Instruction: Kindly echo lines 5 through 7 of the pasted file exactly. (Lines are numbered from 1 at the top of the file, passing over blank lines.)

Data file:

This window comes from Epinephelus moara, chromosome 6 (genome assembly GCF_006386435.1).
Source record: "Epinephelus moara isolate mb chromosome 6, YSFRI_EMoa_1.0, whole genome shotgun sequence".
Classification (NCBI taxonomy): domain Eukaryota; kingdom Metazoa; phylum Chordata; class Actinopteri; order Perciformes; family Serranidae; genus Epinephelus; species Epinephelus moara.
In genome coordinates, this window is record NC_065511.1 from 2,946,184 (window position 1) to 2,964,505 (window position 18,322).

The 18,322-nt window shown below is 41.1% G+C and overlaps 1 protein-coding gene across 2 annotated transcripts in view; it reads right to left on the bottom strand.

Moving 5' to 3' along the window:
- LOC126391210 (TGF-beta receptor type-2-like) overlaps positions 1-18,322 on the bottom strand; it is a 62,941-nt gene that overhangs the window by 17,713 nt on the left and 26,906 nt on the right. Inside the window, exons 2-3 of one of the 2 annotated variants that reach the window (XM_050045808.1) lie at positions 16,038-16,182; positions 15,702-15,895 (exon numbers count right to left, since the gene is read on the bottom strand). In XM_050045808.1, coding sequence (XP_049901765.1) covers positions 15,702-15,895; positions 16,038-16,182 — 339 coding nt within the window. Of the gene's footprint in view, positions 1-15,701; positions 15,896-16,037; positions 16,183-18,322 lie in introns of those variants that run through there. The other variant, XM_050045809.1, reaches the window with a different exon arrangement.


The 18,322-nt window shown below is 41.1% G+C and overlaps 1 protein-coding gene across 2 annotated transcripts in view; it reads right to left on the bottom strand.

Moving 5' to 3' along the window:
- LOC126391210 (TGF-beta receptor type-2-like) overlaps positions 1-18,322 on the bottom strand; it is a 62,941-nt gene that overhangs the window by 17,713 nt on the left and 26,906 nt on the right. Inside the window, exons 2-3 of one of the 2 annotated variants that reach the window (XM_050045808.1) lie at positions 16,038-16,182; positions 15,702-15,895 (exon numbers count right to left, since the gene is read on the bottom strand). In XM_050045808.1, coding sequence (XP_049901765.1) covers positions 15,702-15,895; positions 16,038-16,182 — 339 coding nt within the window. Of the gene's footprint in view, positions 1-15,701; positions 15,896-16,037; positions 16,183-18,322 lie in introns of those variants that run through there. The other variant, XM_050045809.1, reaches the window with a different exon arrangement.